Statesman or warlord? Yuan Shikai (1859–1916) has been hailed as China’s George Washington for his key role in the country’s transition from empire to republic. In any list of significant modern Chinese figures, he stands in the first rank.
Yet Yuan Shikai: A Reappraisal sheds new light on the equally controversial history of this talented administrator, fearsome general, and enthusiastic modernizer. After toppling the last emperor of China, Yuan endeavoured to build dictatorial power and establish his own dynasty while serving as the first president of the new republic, eventually declaring himself emperor. Ever since his death during the civil war his actions provoked, he has been condemned as a counterrevolutionary, and much Chinese historiography portrays Yuan as a traitor, a usurper, and a villain. Patrick Fuliang Shan offers a wide-ranging analysis of the man’s complex part in shaping modern China. He develops a fresh account of Yuan’s life and career that introduces unique insights and challenges long-held stereotypes.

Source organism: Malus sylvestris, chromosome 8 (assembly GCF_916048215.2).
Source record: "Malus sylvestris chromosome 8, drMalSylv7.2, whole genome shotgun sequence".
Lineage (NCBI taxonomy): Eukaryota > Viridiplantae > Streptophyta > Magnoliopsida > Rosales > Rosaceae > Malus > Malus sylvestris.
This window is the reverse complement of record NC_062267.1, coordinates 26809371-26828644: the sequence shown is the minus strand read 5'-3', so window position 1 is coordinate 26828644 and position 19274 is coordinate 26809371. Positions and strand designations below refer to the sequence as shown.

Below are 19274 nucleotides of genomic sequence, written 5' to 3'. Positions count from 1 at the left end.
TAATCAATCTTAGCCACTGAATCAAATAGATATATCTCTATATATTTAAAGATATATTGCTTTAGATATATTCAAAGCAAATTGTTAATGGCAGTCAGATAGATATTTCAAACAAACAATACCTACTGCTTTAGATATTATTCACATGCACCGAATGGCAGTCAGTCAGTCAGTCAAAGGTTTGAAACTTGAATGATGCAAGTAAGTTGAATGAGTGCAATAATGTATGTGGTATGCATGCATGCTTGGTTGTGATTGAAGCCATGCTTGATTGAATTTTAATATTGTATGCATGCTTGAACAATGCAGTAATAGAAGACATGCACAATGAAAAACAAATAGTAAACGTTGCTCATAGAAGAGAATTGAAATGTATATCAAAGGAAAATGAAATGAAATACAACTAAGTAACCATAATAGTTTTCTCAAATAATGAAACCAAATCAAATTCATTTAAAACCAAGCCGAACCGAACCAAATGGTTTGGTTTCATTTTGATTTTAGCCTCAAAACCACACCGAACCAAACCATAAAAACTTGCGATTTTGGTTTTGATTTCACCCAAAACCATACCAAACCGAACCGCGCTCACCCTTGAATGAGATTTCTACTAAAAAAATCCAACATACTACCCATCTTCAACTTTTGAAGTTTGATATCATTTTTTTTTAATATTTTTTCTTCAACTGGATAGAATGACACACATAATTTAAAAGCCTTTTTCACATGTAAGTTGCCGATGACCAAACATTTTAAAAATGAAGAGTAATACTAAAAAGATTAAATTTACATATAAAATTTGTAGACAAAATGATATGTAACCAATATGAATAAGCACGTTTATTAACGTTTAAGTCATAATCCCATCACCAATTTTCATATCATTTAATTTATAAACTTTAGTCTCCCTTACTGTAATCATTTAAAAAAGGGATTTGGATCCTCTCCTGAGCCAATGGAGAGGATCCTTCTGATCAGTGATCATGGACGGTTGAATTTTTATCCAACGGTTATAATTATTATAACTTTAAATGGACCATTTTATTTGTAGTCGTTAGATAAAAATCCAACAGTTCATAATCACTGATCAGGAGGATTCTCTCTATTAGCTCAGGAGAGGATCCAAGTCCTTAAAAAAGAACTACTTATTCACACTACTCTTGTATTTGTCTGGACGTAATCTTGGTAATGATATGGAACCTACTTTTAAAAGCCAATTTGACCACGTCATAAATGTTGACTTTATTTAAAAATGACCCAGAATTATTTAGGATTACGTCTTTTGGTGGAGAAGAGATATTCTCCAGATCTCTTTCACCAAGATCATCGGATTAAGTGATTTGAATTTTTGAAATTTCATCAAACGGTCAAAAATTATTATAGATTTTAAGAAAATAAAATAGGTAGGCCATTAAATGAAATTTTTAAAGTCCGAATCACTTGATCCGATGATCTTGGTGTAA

Just a single biography of Yuan has been published in English in the past hundred years. Yuan Shikai: A Reappraisal rectifies that remarkable dearth, drawing on previously untapped primary sources and recent scholarship to posit a lucid, comprehensive, and critical new interpretation of this multifaceted figure.
Yuan Shikai: A Reappraisal will appeal to students, scholars, and general readers who are interested in modern China and its history.
This book is the most detailed and refreshing account of Yuan Shikai ever published. Drawing on a wide array of source materials, it sheds new light on political changes in the formative era of the modern Chinese state.
Patrick Shan’s balanced, comprehensive, and analytical study of Yuan Shikai presents a complete portrait of this bewilderingly controversial leader.
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